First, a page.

In the middle of the night with scarcely visible light protruding from the street lights, the footage captured clearly shows gentlemen riding in white and black land cruisers driving away from the Press Club. Incidentally, one of the men is an officer in the Counter-Terrorism Department. With danger lurking all around, a reporter with his mobile phone being used as a camera turned to these individuals and started asking them questions,
“Why are you people here?”
The individual who looked like a police officer from the onset, replies, “Big Brother, I have come here, just for the sake of it.”
“Then why did you go inside?”
“I did not go inside, I went over to Zainab Market.” Is his response.
“Which station (police) do you belong to?” the reporter asks
“Brother, I am a privately hired individual.”
“If you are a private individual, then why did you go inside?”
As a reply, the person says, “I did not go inside. I just walked past here.” After this, he boarded one of the standing land cruisers and sped away.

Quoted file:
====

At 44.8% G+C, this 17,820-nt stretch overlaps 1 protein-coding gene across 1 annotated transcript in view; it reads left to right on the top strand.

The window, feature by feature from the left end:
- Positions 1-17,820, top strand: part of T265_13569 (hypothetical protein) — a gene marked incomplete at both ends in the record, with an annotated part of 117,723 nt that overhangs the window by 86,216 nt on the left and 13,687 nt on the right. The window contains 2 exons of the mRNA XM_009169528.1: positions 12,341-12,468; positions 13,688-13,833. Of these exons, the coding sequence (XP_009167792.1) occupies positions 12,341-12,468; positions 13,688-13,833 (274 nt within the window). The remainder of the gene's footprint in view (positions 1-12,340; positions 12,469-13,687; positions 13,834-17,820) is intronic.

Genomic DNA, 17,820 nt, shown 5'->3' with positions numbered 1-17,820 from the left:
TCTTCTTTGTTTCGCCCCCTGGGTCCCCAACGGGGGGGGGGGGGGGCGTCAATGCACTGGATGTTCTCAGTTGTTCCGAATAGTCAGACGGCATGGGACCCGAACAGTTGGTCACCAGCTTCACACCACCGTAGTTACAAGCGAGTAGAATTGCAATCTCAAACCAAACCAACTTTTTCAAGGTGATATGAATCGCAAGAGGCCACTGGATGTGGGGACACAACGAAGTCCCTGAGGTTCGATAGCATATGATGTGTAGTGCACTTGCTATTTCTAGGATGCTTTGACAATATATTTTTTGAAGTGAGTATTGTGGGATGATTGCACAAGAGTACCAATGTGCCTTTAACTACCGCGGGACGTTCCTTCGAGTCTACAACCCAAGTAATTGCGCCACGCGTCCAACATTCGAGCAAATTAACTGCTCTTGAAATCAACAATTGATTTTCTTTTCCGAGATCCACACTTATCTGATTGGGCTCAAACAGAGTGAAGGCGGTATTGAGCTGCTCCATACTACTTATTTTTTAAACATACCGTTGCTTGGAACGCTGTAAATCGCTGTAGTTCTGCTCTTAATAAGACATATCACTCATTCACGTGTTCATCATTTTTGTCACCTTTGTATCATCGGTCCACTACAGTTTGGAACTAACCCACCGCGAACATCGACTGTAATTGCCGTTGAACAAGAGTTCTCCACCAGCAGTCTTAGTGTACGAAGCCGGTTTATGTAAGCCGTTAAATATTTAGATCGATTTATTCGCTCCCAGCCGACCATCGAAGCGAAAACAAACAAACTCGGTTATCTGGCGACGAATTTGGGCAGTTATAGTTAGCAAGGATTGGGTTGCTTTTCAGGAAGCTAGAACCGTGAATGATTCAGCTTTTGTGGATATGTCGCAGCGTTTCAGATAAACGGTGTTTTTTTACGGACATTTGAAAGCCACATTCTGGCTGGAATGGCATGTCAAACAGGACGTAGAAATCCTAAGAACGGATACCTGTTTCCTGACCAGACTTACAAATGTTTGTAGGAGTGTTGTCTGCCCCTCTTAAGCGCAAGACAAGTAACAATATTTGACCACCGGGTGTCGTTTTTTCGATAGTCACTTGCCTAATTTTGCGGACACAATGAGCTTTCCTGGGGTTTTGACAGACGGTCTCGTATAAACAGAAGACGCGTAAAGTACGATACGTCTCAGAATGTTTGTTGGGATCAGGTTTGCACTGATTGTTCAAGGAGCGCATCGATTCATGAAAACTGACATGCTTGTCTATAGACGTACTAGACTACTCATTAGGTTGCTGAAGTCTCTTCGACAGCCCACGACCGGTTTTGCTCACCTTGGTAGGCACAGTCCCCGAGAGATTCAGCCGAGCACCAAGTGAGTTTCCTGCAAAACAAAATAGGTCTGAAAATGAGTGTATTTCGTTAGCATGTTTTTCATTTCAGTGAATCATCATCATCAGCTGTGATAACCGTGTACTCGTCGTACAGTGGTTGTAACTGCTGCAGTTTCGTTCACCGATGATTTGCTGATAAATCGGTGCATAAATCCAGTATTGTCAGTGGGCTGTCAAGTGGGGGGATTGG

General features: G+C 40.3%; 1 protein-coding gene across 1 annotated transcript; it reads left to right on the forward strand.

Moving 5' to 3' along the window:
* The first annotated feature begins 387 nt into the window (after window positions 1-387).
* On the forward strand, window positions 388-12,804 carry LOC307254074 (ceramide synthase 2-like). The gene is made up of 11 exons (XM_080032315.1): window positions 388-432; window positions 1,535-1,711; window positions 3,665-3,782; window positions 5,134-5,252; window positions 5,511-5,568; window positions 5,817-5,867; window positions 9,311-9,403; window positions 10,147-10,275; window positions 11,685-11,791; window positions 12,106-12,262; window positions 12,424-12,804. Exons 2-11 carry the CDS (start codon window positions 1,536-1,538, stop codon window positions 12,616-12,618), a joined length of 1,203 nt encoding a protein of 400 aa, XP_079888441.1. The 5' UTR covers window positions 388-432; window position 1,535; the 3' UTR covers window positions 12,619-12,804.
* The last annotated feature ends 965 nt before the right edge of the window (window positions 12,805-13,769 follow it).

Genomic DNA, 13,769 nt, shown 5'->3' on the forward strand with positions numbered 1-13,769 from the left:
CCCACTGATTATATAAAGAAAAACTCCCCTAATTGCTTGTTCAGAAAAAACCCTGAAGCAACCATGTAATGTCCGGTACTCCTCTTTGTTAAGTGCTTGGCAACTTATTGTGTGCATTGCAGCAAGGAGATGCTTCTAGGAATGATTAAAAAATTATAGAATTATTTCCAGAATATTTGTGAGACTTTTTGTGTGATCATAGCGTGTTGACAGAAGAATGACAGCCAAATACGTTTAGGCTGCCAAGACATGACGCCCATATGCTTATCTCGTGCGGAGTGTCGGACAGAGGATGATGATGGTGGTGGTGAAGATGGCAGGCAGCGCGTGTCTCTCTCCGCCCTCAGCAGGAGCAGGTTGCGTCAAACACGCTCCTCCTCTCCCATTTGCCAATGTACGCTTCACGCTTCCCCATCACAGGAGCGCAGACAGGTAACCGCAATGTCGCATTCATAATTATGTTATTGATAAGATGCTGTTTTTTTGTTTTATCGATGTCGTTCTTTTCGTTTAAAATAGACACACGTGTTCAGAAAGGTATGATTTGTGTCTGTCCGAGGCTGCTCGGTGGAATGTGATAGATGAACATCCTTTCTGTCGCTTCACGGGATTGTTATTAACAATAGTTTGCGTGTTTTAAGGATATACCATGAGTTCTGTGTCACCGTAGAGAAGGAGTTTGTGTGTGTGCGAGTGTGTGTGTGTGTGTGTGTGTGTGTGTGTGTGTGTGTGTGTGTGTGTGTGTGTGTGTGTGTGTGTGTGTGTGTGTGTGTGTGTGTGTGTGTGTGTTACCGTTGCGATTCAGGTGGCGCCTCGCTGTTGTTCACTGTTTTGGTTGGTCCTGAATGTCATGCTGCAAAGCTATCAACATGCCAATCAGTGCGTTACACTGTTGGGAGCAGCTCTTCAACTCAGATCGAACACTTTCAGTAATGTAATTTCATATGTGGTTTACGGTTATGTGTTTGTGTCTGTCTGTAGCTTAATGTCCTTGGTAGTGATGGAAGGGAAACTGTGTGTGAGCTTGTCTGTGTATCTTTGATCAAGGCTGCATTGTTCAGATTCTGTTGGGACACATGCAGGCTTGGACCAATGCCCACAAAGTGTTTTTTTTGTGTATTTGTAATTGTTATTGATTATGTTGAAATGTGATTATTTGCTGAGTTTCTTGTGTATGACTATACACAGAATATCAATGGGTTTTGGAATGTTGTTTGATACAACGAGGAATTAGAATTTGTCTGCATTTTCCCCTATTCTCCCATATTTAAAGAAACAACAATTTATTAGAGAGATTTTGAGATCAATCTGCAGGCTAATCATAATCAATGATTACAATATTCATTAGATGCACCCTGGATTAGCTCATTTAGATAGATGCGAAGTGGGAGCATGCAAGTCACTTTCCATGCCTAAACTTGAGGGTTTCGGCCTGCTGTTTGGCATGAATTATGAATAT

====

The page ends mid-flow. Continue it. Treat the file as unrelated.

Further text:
Karachi Press Club is not only considered a home for journalists – it is the place from where revolutions are born. In the heydays of dictatorship, if the martial law executive ever felt the heat and pressure of the media – it was felt by the burgeoning voices emanating from within this very building. It were these very pens of these journalists that castigated the decisions of dictators – eventually landing them in prison cells where they would lie down on the rugged-less floors, but would never bow down to these tyrants.
Such was the aura of this building, that even 60 years after independence, not a single dictator had even tried to blink an eye to it. Even the security agencies knew well that at 4 in the morning, journalists would be sipping their cups of tea or would be vaping cigarettes but they would never find any writing or material that might support an anti-nationalistic policy or agenda.